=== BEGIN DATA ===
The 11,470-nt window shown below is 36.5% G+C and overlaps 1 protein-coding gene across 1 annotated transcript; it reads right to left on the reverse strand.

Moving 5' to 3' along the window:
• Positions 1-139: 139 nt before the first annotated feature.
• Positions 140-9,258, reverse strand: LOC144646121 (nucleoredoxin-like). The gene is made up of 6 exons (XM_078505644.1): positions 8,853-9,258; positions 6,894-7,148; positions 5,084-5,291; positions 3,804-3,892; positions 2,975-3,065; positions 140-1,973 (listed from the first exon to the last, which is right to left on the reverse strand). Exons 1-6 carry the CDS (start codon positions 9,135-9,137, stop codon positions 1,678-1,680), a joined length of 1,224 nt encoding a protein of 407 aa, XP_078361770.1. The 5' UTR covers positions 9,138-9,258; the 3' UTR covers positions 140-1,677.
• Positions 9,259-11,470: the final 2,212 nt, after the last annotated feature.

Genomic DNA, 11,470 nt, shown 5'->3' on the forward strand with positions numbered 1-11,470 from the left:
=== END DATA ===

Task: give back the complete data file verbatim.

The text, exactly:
The 11,470-nt window shown below is 36.5% G+C and overlaps 1 protein-coding gene across 1 annotated transcript; it reads right to left on the reverse strand.

Moving 5' to 3' along the window:
• Positions 1-139: 139 nt before the first annotated feature.
• Positions 140-9,258, reverse strand: LOC144646121 (nucleoredoxin-like). The gene is made up of 6 exons (XM_078505644.1): positions 8,853-9,258; positions 6,894-7,148; positions 5,084-5,291; positions 3,804-3,892; positions 2,975-3,065; positions 140-1,973 (listed from the first exon to the last, which is right to left on the reverse strand). Exons 1-6 carry the CDS (start codon positions 9,135-9,137, stop codon positions 1,678-1,680), a joined length of 1,224 nt encoding a protein of 407 aa, XP_078361770.1. The 5' UTR covers positions 9,138-9,258; the 3' UTR covers positions 140-1,677.
• Positions 9,259-11,470: the final 2,212 nt, after the last annotated feature.

Genomic DNA, 11,470 nt, shown 5'->3' on the forward strand with positions numbered 1-11,470 from the left: